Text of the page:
A breeder (show and working) that is my mentor (she is in TX) has no biased to apartment living or not. She herself, while owning working dogs, lived in an apartment with them while her mentor had the dogs at her home frequently (as I'm told every other day as often as possible) for herding and agility trials. According to her living in an apartment is NOT a reason to decline someone of one of her dogs. She takes several things into account:
Time dog will be left alone Exercise Space in apartment If they have other pets Vet references Personal references Financial state of potential buyer
She nor I would ever turn away a person simply because they lived in an apartment (or a home without a yard).
I understand it is YOUR PREFERENCE and am NOT debating that. I am simply trying to understand why you would have that as an automatic reason to decline someone of a puppy.
I will not debate on this further as it is simply a difference in opinions...perhaps ignorance on your part (for not getting more information on those people that you declined simply because they lived in an apartment) or perhaps not. Either way...we will just have to agree to disagree on this point.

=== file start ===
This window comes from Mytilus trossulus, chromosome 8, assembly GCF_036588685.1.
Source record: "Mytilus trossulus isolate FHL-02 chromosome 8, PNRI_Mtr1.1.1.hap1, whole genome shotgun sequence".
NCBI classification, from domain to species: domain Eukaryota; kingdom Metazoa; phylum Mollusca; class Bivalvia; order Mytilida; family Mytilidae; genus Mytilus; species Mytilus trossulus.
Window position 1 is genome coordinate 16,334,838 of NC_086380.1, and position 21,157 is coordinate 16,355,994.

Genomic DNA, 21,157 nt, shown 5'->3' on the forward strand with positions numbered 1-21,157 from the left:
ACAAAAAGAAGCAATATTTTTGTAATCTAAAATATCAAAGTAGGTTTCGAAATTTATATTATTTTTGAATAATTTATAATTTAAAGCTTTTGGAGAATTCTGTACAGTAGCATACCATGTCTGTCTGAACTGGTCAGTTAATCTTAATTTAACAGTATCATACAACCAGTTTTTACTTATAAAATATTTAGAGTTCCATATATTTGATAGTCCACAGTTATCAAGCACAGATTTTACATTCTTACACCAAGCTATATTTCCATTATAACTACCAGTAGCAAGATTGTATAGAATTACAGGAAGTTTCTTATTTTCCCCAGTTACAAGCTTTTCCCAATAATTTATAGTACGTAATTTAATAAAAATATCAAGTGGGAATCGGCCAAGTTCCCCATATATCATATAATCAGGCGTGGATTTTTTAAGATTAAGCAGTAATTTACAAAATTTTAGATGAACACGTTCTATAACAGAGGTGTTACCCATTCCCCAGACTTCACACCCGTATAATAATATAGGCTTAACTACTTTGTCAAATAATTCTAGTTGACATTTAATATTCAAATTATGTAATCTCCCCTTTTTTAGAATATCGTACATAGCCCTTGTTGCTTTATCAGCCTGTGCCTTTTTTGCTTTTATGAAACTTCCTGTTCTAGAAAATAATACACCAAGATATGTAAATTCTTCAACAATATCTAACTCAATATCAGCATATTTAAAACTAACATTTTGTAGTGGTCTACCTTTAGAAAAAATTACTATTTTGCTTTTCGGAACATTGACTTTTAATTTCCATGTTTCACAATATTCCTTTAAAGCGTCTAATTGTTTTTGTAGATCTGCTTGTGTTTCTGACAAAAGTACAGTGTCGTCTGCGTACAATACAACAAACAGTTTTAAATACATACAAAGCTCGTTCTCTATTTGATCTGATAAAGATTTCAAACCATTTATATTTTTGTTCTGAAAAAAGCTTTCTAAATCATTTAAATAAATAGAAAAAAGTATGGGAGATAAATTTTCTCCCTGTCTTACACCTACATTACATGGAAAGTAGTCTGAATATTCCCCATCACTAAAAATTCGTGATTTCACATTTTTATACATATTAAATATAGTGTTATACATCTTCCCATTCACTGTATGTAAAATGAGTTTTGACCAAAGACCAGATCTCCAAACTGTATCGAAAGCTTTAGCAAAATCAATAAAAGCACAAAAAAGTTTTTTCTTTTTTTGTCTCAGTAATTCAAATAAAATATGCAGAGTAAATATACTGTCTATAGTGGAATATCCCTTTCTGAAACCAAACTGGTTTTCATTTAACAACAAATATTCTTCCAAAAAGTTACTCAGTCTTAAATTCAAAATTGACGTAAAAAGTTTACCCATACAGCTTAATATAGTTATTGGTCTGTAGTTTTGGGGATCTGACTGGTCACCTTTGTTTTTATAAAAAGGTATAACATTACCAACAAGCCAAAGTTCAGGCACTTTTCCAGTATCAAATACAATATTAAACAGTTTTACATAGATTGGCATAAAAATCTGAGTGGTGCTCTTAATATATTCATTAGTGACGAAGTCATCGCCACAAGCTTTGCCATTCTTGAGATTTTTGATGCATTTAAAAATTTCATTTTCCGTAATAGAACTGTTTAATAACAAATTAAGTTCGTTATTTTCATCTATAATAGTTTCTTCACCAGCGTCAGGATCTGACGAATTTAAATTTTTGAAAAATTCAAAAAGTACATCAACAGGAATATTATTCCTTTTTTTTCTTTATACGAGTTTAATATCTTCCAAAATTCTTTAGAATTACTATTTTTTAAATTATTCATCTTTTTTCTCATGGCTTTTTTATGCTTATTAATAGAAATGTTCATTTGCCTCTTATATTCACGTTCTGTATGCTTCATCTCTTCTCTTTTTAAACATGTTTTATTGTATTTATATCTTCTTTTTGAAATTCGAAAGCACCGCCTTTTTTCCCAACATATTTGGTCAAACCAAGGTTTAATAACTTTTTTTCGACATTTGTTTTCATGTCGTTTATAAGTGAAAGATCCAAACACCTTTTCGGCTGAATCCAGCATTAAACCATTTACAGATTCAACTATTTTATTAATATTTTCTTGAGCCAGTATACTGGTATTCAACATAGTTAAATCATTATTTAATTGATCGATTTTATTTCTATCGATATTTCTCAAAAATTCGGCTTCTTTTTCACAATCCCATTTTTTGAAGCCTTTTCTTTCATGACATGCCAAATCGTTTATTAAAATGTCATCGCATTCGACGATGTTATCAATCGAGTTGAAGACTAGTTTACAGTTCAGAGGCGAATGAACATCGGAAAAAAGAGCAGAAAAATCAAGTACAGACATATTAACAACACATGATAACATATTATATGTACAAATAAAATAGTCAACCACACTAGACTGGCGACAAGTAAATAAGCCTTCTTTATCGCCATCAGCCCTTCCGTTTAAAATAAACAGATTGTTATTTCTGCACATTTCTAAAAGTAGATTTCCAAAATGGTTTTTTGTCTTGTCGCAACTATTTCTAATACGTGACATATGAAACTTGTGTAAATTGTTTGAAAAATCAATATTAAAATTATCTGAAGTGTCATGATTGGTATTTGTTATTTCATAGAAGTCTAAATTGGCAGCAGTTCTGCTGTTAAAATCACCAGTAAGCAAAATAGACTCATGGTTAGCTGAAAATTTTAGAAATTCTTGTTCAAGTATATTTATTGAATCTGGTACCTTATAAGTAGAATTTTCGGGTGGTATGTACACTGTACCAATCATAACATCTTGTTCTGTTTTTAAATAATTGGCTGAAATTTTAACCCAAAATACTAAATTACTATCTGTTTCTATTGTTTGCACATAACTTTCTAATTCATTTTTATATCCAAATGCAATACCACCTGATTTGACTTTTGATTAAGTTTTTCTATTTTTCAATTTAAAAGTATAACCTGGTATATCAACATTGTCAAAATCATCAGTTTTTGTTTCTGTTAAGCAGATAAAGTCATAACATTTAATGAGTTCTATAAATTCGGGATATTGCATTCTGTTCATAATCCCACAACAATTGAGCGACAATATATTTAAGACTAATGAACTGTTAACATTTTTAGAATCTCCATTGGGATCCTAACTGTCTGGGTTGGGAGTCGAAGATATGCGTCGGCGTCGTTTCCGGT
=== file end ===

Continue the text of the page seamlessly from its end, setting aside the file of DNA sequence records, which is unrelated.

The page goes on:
I will state that in the future (once I am living in my own home with plenty of land) I will start my breeding program (of both working and show lines) and will NOT have a rule against people that live in an apartment for that reason alone. MY preference... And the reason I am waiting for more land is because I feel it would be unfair to keep more than 1-2 dogs in an apartment...and bringing puppies up should require much more space than MY apartment will allow.
So...with that I wish you all a good night and hopefully we will talk again on a different subject. One that perhaps we will be able to agree on.